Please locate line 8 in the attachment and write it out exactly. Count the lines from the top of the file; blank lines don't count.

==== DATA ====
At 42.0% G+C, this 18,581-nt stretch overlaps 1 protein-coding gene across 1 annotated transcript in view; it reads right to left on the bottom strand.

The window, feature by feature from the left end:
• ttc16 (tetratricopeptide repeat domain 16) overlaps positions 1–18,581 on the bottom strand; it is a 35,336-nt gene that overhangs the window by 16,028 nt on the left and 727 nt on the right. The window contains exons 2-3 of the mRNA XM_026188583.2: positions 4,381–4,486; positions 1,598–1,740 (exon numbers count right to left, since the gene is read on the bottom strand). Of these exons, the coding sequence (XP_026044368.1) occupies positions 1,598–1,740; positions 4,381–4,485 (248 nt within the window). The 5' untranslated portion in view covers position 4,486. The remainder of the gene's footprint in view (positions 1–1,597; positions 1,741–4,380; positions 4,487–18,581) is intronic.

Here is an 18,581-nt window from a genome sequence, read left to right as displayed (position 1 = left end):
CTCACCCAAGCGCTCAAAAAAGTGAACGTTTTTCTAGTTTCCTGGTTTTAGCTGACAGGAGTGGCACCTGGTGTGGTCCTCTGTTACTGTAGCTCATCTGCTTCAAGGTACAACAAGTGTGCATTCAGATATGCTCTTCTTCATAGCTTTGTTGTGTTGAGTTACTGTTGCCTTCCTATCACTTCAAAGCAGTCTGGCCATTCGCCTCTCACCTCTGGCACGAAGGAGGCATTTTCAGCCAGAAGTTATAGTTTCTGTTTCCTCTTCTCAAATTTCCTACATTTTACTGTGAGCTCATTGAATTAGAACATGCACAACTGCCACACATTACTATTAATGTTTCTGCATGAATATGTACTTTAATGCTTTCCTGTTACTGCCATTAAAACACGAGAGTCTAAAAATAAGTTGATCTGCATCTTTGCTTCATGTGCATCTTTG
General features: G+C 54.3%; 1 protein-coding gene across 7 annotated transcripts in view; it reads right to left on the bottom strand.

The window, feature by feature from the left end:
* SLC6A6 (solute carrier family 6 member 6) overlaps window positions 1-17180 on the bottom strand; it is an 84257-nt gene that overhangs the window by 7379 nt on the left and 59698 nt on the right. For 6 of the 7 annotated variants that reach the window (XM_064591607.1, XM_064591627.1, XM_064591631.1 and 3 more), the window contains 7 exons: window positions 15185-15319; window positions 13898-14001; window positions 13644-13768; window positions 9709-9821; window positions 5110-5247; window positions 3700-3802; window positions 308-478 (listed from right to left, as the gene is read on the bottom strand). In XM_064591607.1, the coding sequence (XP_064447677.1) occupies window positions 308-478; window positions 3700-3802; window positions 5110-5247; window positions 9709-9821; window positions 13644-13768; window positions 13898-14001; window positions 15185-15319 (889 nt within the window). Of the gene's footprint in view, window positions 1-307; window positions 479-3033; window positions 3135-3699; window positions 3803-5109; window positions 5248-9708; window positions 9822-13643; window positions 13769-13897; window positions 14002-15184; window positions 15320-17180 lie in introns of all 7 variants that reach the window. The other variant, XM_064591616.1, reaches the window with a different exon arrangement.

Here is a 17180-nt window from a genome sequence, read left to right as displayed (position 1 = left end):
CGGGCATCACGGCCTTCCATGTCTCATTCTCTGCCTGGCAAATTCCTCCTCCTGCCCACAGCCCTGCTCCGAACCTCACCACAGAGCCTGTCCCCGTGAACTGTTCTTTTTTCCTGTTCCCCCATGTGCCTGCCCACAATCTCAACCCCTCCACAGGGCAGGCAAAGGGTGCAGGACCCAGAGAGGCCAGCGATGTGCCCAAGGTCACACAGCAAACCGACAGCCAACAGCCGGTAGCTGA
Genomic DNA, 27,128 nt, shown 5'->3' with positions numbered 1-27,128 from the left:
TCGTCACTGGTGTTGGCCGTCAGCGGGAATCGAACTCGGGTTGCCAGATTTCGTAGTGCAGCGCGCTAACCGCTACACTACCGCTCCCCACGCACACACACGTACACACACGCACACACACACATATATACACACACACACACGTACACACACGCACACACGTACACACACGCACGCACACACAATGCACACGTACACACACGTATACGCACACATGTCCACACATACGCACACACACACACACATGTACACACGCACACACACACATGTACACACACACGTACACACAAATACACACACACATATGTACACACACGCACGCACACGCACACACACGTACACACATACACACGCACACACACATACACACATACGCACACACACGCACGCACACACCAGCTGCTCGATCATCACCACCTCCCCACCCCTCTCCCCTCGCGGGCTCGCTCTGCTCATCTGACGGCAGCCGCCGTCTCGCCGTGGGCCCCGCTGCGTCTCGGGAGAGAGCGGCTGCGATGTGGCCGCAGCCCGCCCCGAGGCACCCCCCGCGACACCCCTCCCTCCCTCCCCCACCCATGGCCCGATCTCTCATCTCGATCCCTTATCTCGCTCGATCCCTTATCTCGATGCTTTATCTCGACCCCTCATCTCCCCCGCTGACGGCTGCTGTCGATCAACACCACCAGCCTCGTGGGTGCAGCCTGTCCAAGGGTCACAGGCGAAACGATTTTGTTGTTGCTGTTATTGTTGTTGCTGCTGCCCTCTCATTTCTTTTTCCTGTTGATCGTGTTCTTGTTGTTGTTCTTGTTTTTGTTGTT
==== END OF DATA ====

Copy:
* SLC6A6 (solute carrier family 6 member 6) overlaps window positions 1-17180 on the bottom strand; it is an 84257-nt gene that overhangs the window by 7379 nt on the left and 59698 nt on the right. For 6 of the 7 annotated variants that reach the window (XM_064591607.1, XM_064591627.1, XM_064591631.1 and 3 more), the window contains 7 exons: window positions 15185-15319; window positions 13898-14001; window positions 13644-13768; window positions 9709-9821; window positions 5110-5247; window positions 3700-3802; window positions 308-478 (listed from right to left, as the gene is read on the bottom strand). In XM_064591607.1, the coding sequence (XP_064447677.1) occupies window positions 308-478; window positions 3700-3802; window positions 5110-5247; window positions 9709-9821; window positions 13644-13768; window positions 13898-14001; window positions 15185-15319 (889 nt within the window). Of the gene's footprint in view, window positions 1-307; window positions 479-3033; window positions 3135-3699; window positions 3803-5109; window positions 5248-9708; window positions 9822-13643; window positions 13769-13897; window positions 14002-15184; window positions 15320-17180 lie in introns of all 7 variants that reach the window. The other variant, XM_064591616.1, reaches the window with a different exon arrangement.